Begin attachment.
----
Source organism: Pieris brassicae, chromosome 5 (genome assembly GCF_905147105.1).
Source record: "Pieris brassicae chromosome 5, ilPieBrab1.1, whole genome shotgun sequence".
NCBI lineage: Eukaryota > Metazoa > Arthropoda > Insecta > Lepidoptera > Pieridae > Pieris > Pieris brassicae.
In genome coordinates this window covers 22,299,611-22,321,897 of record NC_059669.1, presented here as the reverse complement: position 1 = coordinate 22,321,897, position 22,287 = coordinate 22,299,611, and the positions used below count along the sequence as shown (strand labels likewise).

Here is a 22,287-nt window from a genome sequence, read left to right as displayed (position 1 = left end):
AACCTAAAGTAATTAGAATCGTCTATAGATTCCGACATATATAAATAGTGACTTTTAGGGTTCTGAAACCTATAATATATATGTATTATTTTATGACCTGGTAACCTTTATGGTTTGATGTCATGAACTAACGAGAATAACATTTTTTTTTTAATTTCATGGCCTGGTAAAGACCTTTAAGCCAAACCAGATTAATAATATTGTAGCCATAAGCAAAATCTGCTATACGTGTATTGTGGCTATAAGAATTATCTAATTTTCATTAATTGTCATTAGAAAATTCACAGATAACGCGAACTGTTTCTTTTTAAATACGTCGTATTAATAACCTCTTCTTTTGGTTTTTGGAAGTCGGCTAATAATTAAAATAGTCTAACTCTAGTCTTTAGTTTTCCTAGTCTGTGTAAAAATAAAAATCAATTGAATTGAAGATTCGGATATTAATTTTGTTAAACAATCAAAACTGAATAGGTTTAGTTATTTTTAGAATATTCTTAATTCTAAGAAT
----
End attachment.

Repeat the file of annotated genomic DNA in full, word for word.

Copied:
Source organism: Pieris brassicae, chromosome 5 (genome assembly GCF_905147105.1).
Source record: "Pieris brassicae chromosome 5, ilPieBrab1.1, whole genome shotgun sequence".
NCBI lineage: Eukaryota > Metazoa > Arthropoda > Insecta > Lepidoptera > Pieridae > Pieris > Pieris brassicae.
In genome coordinates this window covers 22,299,611-22,321,897 of record NC_059669.1, presented here as the reverse complement: position 1 = coordinate 22,321,897, position 22,287 = coordinate 22,299,611, and the positions used below count along the sequence as shown (strand labels likewise).

Here is a 22,287-nt window from a genome sequence, read left to right as displayed (position 1 = left end):
AACCTAAAGTAATTAGAATCGTCTATAGATTCCGACATATATAAATAGTGACTTTTAGGGTTCTGAAACCTATAATATATATGTATTATTTTATGACCTGGTAACCTTTATGGTTTGATGTCATGAACTAACGAGAATAACATTTTTTTTTTAATTTCATGGCCTGGTAAAGACCTTTAAGCCAAACCAGATTAATAATATTGTAGCCATAAGCAAAATCTGCTATACGTGTATTGTGGCTATAAGAATTATCTAATTTTCATTAATTGTCATTAGAAAATTCACAGATAACGCGAACTGTTTCTTTTTAAATACGTCGTATTAATAACCTCTTCTTTTGGTTTTTGGAAGTCGGCTAATAATTAAAATAGTCTAACTCTAGTCTTTAGTTTTCCTAGTCTGTGTAAAAATAAAAATCAATTGAATTGAAGATTCGGATATTAATTTTGTTAAACAATCAAAACTGAATAGGTTTAGTTATTTTTAGAATATTCTTAATTCTAAGAAT